big disk farms. My own experience is that the failure rate for new
        disks is rather high the first months. So be very vigilant for the first
        2 months.

My second question was: If I create RAID 5 stripes, and then concatenate them
together to make larger devices, would this be a good thing to do? If so, how
would I do it?

        I ended up not doing any striping (I'm quitting this Friday, and I did
        not want to leave behind something I wasn't sure of).

        Sanjay Patel's suggestions:

        Hot spare pool -> 2 disks
        RAID 5 - 1 -> 6 disks
        RAID 5 - 2 -> 6 disks
        RAID 5 - 3 -> 5 disks
        RAID 5 - 4 -> 3 disks

        concat/stripe 1 -> contains RAID 5 - [ 1 thru 4 ]

        total disk space available (raw) will equal 16 x disk size
        note. 2.1 GB disks have a formated capacity of 1.8 GB.
        RAW = (16 * 1.8) = 28.8 GB

        attach the hot spare pool to all raid stripes.

        if your disks are hot swapable, then i would only have one hot
        spare and place the extra disk with the RAID 5 - 3 stripe.
        to create a concatentate/stripe of all the raid devices in disk suite,
        simply create an empty contactentate/stripe and place all of the raid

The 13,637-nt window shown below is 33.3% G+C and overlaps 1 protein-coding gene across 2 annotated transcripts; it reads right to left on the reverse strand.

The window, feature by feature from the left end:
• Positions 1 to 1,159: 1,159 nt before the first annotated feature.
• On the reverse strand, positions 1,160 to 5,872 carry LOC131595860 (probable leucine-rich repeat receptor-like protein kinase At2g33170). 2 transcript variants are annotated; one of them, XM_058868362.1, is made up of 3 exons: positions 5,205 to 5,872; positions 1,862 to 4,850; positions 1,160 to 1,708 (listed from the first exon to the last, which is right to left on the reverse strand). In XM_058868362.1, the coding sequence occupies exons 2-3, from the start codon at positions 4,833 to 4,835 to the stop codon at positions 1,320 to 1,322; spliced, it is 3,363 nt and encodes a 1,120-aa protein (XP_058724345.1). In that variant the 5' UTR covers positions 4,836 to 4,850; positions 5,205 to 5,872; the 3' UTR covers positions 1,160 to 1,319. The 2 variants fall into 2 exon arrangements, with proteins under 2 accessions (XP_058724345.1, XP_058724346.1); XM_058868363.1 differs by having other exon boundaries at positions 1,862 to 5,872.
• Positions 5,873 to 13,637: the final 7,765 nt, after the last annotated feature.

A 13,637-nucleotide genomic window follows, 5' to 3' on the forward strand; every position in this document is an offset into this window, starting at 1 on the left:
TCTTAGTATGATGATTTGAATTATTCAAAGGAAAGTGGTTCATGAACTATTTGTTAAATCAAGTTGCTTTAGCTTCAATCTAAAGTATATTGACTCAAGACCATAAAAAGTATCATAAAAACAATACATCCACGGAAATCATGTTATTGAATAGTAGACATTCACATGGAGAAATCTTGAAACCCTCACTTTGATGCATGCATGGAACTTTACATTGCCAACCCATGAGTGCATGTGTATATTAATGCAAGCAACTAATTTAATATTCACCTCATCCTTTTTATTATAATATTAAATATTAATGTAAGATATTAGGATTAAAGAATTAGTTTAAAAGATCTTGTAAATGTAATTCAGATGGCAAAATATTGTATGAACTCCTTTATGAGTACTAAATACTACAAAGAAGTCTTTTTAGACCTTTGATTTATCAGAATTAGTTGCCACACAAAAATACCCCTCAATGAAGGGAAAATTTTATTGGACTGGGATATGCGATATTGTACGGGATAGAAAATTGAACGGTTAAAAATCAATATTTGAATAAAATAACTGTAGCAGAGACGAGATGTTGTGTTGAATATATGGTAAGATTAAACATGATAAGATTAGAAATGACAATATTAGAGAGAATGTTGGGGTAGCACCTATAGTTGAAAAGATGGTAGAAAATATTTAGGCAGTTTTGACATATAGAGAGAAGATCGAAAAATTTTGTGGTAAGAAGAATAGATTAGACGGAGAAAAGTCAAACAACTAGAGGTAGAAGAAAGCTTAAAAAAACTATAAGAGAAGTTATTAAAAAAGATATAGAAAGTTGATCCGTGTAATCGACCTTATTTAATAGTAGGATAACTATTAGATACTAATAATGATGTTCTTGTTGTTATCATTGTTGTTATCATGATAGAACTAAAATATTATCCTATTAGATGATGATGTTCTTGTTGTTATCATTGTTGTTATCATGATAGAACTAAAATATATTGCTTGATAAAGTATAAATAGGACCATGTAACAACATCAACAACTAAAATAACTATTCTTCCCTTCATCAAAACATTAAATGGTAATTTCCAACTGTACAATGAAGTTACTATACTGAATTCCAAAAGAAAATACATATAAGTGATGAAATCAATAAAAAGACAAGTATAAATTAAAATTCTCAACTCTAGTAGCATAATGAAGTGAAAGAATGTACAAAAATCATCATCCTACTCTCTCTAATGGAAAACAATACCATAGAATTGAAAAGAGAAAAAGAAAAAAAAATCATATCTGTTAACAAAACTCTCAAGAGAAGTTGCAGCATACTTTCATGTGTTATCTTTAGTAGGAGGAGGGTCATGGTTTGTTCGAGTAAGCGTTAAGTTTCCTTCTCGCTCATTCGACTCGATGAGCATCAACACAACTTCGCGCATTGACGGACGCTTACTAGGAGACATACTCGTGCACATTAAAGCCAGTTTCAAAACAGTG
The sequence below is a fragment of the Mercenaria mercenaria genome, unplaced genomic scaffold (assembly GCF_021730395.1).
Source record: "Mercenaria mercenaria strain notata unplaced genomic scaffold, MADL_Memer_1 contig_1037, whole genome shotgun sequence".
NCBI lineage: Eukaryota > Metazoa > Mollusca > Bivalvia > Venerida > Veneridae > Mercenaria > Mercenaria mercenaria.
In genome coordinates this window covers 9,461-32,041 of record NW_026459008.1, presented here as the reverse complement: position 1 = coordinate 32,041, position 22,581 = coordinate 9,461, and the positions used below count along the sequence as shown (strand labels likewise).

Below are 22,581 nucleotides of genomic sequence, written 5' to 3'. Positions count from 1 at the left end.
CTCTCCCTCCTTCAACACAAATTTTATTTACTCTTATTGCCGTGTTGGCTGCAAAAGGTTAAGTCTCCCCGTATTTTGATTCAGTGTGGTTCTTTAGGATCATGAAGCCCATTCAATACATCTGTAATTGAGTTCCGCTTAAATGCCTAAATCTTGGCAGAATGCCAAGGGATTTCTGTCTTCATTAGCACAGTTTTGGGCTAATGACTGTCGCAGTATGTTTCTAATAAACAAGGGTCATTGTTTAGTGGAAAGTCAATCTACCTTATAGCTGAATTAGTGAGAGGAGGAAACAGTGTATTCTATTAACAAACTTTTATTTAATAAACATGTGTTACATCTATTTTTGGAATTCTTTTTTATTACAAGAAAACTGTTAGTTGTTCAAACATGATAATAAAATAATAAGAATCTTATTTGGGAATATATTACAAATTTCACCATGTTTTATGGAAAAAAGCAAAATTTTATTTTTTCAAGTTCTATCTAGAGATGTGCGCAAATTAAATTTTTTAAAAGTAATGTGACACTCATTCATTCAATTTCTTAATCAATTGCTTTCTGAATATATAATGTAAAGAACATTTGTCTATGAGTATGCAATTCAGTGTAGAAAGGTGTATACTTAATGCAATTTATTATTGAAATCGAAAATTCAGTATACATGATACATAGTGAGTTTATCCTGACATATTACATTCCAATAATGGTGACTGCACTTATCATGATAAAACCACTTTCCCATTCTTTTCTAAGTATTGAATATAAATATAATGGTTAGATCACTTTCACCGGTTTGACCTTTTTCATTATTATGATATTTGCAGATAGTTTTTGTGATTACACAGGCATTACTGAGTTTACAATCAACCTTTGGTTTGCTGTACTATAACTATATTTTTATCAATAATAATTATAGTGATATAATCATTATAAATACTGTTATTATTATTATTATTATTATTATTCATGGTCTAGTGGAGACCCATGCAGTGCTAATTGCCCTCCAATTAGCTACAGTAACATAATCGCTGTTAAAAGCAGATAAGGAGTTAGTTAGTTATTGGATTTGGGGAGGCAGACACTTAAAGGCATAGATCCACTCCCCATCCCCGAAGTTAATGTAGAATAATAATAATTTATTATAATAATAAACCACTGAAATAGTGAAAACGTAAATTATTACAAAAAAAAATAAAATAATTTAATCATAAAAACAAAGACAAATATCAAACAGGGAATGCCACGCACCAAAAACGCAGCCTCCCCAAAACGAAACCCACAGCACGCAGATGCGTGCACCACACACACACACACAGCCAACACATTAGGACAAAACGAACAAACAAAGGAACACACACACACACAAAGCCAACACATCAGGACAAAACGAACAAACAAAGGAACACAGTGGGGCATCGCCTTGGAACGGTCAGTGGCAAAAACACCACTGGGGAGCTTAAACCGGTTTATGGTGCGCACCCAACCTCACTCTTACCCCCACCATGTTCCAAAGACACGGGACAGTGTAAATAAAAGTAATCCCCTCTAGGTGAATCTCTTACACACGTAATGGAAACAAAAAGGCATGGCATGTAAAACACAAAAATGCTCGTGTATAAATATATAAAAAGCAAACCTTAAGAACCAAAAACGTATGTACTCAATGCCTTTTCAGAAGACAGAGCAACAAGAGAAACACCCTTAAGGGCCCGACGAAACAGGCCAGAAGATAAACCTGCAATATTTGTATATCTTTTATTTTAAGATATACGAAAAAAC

devices you have previously created into the concatentate/stripe as if
        they were normal disks.
        a hot swapable disk is a a disk that can be unplugged while the system
        is running. most SSAs (110, 112, 114) are not truely hot swapable since
        an entire tray has to be removed to replace a disk. how swapable arrays
        include Netras, DiskPacks (the new type), and the RSM arrays.
        An example of concatenation in for Solaris 2.5.1 & DiskSuite 4.0:
        if you are starting this server from scratch, i would recommend you get
        SDS 4.1 (dont forget to to download the patches). if you dont have a
        copy and you need to use SDS 4.0:
        create the RAID 5 devices then to concatenate:
        /dev/md/dsk/d? 4 1 /dev/md/dsk/d? 1 /dev/md/dsk/d? 1 \
                /dev/md/dsk/d? 1 /dev/md/dsk/d?
        the first d? is the next available metadevice number
        the 4 is the number of items to concatenate followed by the devices that
        are part of the concatenate (ie. your raid stripes)
        in SDS 4.1, its all GUI, and its all point-click, drag & drop :->

Thanks much.

~ Rasana Atreya Voice: (415) 476-3623 ~
~ System Administrator Fax: (415) 476-4653 ~